If you like sweet and sour, you'll love these Asian quick pickles. Green Pickled Chili is so easy to make, and goes with so many Chinese and Western recipes, you'll be wondering why you didn't make them sooner!
⭐ Why This Recipe is a Star
- Quick and easy: literally takes minutes of active cooking. If you can boil water, you can make this! (You'll also need to pickle for a minimum of 1-2 hours to really develop the flavors.)
- Saves money: so much cheaper than buying chili pickles from the supermarket!
- Flexible: you can use red chilies instead, or add extra ingredients such as garlic and spices. Moreover, the green chili pickles add so much flavor to so many Thai and Cantonese recipes, such as wonton noodles, stir fried vermicelli and hor fun! You can even use them in fusion dishes, like roast chicken sandwiches, burgers and tacos!
What are Green Pickled Chilies?
Green pickled chilies are a beloved Cantonese ingredient. Like quick pickled cucumbers, they add a tangy, spicy kick to any dish, especially Asian noodles and other street food, and are packed with health benefits. Wonton mee, for example, wouldn't be the same without it!
This easy recipe for green pickled chilies adds authentic Cantonese flavor to your cooking!
Not really. They're more sweet and tangy but you may get the occasional outlier chili which is pretty hot!
- green chilies: in Asia, we grow up pickling Spur chilli or Kashmiri chilli but you can also use Cayenne, Jalapeños or Serrano chilies. Green is traditional, but there's no reason you can't use red chilies too. However, I would stay away from bird's eye chili or chili padi as these small chiles are super spicy!
- white vinegar: rice vinegar is traditional but I've also made them with Apple Cider Vinegar (keep the quantity the same.) The flavor does change slightly as the chilies will taste a bit modern.
- salt and sugar: Don't vary the salt as we don't want it too salty but you have a lot of leeway with the sugar. People use anything from a few teaspoons to ⅔ the amount of vinegar! (I used less as I'm too old to be unhealthy!)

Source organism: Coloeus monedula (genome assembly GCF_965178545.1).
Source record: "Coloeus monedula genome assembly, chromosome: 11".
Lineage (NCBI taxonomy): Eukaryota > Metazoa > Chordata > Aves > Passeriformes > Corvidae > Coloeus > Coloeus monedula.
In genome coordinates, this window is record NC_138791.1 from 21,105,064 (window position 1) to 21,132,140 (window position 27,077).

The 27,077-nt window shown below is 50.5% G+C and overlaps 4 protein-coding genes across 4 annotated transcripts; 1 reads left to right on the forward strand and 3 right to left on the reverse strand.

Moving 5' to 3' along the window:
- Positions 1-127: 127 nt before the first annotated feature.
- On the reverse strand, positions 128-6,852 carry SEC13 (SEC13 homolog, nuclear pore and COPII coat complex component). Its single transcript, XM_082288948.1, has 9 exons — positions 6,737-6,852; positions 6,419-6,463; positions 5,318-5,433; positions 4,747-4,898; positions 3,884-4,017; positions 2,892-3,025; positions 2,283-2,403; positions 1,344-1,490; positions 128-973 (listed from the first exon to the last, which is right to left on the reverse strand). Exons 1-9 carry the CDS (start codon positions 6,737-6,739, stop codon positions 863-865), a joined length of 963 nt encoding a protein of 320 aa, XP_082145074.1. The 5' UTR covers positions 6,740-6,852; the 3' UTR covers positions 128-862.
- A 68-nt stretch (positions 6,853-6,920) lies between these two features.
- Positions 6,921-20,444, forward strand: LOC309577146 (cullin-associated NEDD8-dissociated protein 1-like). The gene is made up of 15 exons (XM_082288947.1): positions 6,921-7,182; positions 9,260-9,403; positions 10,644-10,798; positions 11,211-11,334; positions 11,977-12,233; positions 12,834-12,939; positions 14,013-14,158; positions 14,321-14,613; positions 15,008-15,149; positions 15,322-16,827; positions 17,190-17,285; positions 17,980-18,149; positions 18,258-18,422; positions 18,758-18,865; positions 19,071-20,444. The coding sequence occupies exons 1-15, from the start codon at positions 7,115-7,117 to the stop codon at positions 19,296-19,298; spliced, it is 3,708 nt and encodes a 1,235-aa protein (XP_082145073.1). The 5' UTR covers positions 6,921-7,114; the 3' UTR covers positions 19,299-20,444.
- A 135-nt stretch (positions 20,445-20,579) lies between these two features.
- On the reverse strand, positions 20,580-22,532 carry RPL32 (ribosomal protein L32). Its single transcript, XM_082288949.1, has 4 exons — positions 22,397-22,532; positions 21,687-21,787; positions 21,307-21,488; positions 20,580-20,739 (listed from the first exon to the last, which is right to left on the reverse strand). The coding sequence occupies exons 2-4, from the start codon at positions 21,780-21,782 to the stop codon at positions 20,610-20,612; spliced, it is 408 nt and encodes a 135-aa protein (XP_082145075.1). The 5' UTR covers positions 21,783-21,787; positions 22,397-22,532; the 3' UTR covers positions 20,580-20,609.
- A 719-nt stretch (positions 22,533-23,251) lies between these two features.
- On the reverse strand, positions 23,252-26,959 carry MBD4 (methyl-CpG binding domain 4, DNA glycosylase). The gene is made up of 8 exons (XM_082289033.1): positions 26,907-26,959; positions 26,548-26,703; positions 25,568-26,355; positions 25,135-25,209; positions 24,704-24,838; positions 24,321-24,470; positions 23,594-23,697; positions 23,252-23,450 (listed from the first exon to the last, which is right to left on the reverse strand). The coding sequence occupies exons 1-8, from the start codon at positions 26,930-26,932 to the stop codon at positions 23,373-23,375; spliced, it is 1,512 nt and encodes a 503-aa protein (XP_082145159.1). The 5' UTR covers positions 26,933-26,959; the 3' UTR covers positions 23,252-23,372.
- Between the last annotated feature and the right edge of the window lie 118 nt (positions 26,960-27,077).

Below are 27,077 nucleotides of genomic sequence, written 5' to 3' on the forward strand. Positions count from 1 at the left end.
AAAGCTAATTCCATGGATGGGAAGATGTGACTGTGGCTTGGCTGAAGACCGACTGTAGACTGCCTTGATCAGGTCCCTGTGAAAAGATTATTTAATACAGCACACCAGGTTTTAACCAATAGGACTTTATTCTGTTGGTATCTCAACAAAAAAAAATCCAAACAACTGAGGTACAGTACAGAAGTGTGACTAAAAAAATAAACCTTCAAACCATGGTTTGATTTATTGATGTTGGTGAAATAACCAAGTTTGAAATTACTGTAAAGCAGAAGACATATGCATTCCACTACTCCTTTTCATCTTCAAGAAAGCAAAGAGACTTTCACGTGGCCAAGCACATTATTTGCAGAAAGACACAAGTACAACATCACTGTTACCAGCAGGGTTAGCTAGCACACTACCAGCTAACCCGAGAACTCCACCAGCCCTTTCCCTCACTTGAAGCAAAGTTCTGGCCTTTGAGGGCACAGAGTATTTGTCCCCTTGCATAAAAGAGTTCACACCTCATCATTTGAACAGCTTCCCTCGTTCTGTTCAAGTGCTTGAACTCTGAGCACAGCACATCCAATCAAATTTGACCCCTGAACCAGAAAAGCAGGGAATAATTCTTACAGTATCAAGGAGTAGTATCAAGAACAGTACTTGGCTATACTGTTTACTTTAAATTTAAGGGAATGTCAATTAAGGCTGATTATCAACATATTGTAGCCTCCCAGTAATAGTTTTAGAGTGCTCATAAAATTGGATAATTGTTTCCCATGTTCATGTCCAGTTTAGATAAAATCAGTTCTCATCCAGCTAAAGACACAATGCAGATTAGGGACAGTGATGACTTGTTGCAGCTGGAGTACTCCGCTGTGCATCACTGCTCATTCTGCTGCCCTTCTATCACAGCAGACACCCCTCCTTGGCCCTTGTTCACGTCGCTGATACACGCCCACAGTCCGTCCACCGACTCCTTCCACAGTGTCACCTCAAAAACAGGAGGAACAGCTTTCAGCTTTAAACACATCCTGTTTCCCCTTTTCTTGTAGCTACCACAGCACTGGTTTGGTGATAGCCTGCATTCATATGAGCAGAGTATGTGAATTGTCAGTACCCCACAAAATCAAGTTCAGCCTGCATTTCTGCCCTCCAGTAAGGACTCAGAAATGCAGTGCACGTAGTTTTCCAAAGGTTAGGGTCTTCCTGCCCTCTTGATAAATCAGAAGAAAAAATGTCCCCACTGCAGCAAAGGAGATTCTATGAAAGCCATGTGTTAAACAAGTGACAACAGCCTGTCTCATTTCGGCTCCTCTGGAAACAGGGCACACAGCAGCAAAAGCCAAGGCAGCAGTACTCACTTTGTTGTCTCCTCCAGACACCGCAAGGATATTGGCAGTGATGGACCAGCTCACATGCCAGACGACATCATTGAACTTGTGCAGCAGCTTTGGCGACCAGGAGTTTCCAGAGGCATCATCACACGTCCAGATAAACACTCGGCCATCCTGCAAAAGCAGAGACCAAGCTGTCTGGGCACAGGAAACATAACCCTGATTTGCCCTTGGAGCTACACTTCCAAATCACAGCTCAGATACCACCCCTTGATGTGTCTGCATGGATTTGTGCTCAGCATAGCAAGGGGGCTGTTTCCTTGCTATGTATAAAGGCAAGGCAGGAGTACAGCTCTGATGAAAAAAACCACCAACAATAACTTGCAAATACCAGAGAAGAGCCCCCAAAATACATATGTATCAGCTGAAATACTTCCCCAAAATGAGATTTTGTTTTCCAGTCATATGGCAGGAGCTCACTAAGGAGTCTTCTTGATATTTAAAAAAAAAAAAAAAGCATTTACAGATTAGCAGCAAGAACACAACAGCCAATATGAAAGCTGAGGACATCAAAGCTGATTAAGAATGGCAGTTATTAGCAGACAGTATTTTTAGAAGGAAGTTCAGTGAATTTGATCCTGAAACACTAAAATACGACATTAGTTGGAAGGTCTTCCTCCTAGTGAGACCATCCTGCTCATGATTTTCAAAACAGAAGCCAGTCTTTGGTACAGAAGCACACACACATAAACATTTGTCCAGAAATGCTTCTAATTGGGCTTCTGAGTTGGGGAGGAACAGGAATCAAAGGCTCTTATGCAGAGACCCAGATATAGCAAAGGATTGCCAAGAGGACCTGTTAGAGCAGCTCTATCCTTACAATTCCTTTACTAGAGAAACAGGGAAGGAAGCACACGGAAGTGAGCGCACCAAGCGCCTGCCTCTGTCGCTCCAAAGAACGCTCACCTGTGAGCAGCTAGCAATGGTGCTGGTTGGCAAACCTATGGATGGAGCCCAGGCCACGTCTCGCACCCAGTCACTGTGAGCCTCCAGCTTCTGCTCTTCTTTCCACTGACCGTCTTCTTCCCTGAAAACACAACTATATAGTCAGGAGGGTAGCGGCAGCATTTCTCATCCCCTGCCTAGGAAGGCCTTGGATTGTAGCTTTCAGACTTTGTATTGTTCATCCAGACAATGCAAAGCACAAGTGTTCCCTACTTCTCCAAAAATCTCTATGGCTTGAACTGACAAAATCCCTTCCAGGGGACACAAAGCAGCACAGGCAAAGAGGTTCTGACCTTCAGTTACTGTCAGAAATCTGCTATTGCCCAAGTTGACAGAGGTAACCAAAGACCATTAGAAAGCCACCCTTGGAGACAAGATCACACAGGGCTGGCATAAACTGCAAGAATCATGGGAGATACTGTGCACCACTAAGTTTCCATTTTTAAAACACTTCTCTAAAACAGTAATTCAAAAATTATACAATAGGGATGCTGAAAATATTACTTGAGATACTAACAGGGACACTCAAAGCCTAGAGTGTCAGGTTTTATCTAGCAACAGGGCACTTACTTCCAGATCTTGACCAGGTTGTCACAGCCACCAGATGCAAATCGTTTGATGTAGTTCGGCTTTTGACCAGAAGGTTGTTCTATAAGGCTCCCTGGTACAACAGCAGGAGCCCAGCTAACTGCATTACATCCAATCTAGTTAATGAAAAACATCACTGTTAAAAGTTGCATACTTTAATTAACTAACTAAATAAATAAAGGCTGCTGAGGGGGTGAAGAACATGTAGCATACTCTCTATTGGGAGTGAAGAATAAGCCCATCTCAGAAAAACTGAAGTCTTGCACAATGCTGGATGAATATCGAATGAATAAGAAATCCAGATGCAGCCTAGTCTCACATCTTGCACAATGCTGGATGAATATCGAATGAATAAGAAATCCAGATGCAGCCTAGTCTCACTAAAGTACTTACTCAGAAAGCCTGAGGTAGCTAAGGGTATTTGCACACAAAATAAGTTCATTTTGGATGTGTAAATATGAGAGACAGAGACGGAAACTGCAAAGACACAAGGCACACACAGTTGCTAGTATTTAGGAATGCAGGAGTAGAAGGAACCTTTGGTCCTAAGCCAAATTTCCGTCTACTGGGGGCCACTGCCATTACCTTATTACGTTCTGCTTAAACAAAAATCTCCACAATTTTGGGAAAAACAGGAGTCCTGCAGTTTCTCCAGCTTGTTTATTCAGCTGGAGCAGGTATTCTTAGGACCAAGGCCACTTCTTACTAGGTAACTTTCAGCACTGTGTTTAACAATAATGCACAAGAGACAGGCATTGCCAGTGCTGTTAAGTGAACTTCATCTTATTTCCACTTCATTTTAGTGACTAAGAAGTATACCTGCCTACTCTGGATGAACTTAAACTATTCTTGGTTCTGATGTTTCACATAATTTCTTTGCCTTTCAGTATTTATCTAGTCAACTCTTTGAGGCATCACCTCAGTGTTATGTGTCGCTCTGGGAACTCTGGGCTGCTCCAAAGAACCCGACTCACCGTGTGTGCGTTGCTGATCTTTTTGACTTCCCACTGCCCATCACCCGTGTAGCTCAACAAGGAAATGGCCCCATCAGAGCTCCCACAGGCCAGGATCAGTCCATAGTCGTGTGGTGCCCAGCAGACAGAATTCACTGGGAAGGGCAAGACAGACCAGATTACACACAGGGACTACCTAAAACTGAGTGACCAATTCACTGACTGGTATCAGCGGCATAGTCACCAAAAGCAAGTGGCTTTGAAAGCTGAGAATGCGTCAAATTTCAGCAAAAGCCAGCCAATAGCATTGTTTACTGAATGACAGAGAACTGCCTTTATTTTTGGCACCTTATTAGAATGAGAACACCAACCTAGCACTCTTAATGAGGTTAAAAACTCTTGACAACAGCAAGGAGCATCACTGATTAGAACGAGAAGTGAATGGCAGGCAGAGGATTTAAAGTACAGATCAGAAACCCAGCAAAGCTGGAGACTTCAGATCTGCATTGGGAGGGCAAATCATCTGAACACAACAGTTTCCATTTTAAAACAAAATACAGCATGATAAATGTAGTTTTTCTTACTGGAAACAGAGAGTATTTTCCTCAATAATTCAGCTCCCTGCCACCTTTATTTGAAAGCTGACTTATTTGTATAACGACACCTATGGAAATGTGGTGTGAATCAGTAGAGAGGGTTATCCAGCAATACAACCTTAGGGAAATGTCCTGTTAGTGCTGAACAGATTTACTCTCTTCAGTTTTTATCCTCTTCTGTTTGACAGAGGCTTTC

- hot water: this is for an optional step of soaking the chilies. You can skip this step if you boil the vinegar solution before pouring over the chilies. However, I usually do both (soaking and boiling) to help soften the green peppers.
The amount of vinegar is sufficient for this quantity of chilies only. Whilst you can use the same solution to quick-pickle Asian cucumbers, please don't add them to the same batch as the chilies (or increase the chilies) without increasing the amount of vinegar solution used.
📖 Variations & Substitutes
- Spiced: like homemade salted eggs, you can add anything from cinnamon stick, star anise, ginger and garlic to vary up your brine!
🔪 Step-by-Step Instructions
1a. Rinse, dry, remove the stems and slice the green chilies into approximately ⅓ inch rounds.
Note: I've tried slicing the chilies more thinly but, somehow, all the testers agreed that thicker slices taste better. So the thinner slices just ended up being more work for nothing!
1b. Option 1: soak the chilies in hot water for 10-30 seconds. You can skip this step if you are going to boil the brine later.
However, I recommend doing both to soften the chilies. If not the skin can be a bit tough!
2. Option 2: if you did the hot water soak, you can skip this but I recommend doing both.
Bring the vinegar, salt and sugar (and other spices, if using) to a boil, stirring till all the sugar is dissolved.
Remove and allow to cool.
Note: if you're only doing 1 of the 2 optional steps, I recommend this over blanching as, if not, it can be difficult to ensure all the sugar is dissolved. (See below.)